Teacher Training: Paraphrase Writing Class Outline

Clear Writing with Paraphrased Sources

The purpose of this writing session is to improve your English writing skills by learning how to paraphrase authoritative sources that support an argument.

By the end of this session, students will be able to:

  1. Demonstrate an ability to use 6-8 paraphrasing techniques.
  2. Accurately paraphrase small passages.
  3. Seamlessly integrate sources into a short (say 1 to 3 paragraphs) piece of writing.

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Teach ESL Writing: Paraphrase Writing Lesson Plan



Nominalization means changing a word into a noun. Nominalization usually involves changing verbs to nouns though adjectives (e.g. careless to carelessness) and adverbs (e.g. wordy to wordiness) can nominalized as well.

Nominalization is commonly used in academic textbooks, legal documents and professional or government reports. Its effect is to emphasize the action by adding punch to the end of the sentence (e.g. chemical fertilizers accelerate plant growth). It also creates a noun concept which can be operationalized and classified (e.g. fatal becomes fatalities).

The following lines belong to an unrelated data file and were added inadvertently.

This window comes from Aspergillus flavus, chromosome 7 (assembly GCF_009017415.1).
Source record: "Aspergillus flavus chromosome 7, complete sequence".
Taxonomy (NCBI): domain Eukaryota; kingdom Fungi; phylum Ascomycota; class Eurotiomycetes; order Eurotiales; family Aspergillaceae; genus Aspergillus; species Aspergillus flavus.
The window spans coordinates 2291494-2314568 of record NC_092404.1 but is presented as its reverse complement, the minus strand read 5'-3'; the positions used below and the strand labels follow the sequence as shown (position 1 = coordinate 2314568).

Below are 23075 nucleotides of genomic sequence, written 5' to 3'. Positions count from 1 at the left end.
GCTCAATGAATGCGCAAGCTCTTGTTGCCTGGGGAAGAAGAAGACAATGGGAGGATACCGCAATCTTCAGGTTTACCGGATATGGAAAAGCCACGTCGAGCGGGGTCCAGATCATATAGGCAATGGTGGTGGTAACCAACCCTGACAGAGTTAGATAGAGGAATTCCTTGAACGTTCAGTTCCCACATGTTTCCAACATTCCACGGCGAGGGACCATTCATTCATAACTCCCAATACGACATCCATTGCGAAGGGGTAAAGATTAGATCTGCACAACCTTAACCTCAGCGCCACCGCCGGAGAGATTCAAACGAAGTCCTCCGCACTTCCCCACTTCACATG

Some critics don’t like nominalization because it creates wordy sentences. In other words, some writing critics harbor no fear regarding their expression of dislike of wordiness.

Here are some examples of nominalization:

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Lesson 6: Paraphase by Using Definitions

This is Lesson 6 of the Paraphrase Writing e-course, the final activity in this e-course. In this lesson, you will paraphrase sentences by removing words and replacing them with their definitions. Here is an example.

  • The judge’s verdict surprised everyone in the courtroom.
  • The judge’s final decision surprised everyone in the courtroom.

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